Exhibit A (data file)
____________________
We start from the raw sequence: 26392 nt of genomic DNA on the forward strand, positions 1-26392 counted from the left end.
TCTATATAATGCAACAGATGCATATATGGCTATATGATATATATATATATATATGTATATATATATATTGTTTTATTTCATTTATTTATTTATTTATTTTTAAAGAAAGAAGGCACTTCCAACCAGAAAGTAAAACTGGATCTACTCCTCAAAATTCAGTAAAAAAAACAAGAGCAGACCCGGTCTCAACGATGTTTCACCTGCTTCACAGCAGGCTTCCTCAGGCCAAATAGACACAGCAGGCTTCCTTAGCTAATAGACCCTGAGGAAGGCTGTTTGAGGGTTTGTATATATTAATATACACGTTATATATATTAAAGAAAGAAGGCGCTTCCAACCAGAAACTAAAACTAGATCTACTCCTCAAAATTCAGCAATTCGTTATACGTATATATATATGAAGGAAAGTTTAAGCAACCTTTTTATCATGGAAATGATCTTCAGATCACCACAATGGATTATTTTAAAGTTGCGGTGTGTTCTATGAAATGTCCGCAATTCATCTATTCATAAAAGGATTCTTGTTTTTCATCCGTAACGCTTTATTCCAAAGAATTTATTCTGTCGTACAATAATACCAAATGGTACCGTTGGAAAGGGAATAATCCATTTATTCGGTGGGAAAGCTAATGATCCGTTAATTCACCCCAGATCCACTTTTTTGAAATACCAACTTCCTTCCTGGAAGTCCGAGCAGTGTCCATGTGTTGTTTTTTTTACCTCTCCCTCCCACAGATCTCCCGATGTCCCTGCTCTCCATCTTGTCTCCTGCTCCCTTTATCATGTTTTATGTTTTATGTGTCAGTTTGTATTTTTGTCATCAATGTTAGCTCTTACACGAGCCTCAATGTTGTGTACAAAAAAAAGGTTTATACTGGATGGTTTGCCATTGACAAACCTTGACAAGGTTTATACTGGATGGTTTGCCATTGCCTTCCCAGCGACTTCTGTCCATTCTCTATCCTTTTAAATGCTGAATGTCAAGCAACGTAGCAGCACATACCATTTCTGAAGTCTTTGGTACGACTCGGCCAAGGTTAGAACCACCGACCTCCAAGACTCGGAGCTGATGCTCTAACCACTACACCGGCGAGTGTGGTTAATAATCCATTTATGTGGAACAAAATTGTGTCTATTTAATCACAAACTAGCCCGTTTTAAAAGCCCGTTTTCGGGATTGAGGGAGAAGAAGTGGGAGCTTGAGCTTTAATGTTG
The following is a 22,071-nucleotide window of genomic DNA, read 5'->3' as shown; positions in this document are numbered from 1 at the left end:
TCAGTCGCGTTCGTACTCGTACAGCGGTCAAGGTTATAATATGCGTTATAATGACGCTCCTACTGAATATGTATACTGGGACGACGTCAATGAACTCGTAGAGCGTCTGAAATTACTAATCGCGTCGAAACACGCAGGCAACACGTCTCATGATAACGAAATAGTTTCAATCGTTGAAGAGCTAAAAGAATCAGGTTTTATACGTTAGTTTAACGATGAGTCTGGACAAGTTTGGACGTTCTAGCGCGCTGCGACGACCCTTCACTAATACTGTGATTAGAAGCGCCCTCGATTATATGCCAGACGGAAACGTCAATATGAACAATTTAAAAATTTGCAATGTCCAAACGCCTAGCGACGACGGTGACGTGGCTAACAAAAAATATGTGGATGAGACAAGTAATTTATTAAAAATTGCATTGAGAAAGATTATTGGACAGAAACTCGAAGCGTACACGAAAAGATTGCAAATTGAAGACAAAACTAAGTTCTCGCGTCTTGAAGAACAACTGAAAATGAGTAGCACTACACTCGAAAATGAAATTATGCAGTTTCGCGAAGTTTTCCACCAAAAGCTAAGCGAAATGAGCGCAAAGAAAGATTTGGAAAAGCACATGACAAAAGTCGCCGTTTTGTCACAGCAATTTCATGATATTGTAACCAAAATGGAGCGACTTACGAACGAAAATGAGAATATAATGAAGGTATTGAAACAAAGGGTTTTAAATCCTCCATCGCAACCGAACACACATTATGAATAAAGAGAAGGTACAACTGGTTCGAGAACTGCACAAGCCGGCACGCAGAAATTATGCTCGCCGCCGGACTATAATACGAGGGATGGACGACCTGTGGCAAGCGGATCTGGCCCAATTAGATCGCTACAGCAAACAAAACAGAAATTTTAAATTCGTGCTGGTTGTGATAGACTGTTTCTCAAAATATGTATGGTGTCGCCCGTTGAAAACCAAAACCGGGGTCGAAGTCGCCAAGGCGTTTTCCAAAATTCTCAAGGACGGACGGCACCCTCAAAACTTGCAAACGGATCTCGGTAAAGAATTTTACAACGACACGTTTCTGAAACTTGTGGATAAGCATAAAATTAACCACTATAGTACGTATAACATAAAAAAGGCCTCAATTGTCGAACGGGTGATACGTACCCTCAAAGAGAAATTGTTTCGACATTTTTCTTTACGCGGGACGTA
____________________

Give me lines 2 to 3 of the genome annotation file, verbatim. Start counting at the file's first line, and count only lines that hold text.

TCTATATAATGCAACAGATGCATATATGGCTATATGATATATATATATATATATGTATATATATATATTGTTTTATTTCATTTATTTATTTATTTATTTTTAAAGAAAGAAGGCACTTCCAACCAGAAAGTAAAACTGGATCTACTCCTCAAAATTCAGTAAAAAAAACAAGAGCAGACCCGGTCTCAACGATGTTTCACCTGCTTCACAGCAGGCTTCCTCAGGCCAAATAGACACAGCAGGCTTCCTTAGCTAATAGACCCTGAGGAAGGCTGTTTGAGGGTTTGTATATATTAATATACACGTTATATATATTAAAGAAAGAAGGCGCTTCCAACCAGAAACTAAAACTAGATCTACTCCTCAAAATTCAGCAATTCGTTATACGTATATATATATGAAGGAAAGTTTAAGCAACCTTTTTATCATGGAAATGATCTTCAGATCACCACAATGGATTATTTTAAAGTTGCGGTGTGTTCTATGAAATGTCCGCAATTCATCTATTCATAAAAGGATTCTTGTTTTTCATCCGTAACGCTTTATTCCAAAGAATTTATTCTGTCGTACAATAATACCAAATGGTACCGTTGGAAAGGGAATAATCCATTTATTCGGTGGGAAAGCTAATGATCCGTTAATTCACCCCAGATCCACTTTTTTGAAATACCAACTTCCTTCCTGGAAGTCCGAGCAGTGTCCATGTGTTGTTTTTTTTACCTCTCCCTCCCACAGATCTCCCGATGTCCCTGCTCTCCATCTTGTCTCCTGCTCCCTTTATCATGTTTTATGTTTTATGTGTCAGTTTGTATTTTTGTCATCAATGTTAGCTCTTACACGAGCCTCAATGTTGTGTACAAAAAAAAGGTTTATACTGGATGGTTTGCCATTGACAAACCTTGACAAGGTTTATACTGGATGGTTTGCCATTGCCTTCCCAGCGACTTCTGTCCATTCTCTATCCTTTTAAATGCTGAATGTCAAGCAACGTAGCAGCACATACCATTTCTGAAGTCTTTGGTACGACTCGGCCAAGGTTAGAACCACCGACCTCCAAGACTCGGAGCTGATGCTCTAACCACTACACCGGCGAGTGTGGTTAATAATCCATTTATGTGGAACAAAATTGTGTCTATTTAATCACAAACTAGCCCGTTTTAAAAGCCCGTTTTCGGGATTGAGGGAGAAGAAGTGGGAGCTTGAGCTTTAATGTTG
The following is a 22,071-nucleotide window of genomic DNA, read 5'->3' as shown; positions in this document are numbered from 1 at the left end: